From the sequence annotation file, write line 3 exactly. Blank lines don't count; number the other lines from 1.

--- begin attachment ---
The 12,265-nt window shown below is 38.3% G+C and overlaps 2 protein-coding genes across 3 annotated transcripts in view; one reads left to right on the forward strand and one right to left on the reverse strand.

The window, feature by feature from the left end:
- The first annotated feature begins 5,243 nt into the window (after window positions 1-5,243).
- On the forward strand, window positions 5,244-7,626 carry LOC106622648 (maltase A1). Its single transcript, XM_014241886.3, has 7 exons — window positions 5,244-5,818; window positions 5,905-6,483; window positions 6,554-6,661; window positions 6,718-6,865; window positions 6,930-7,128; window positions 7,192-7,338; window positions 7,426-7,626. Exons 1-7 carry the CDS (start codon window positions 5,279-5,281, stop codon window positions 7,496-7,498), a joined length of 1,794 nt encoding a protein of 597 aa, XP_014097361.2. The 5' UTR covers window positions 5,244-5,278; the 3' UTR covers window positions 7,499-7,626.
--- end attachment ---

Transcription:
- The first annotated feature begins 5,243 nt into the window (after window positions 1-5,243).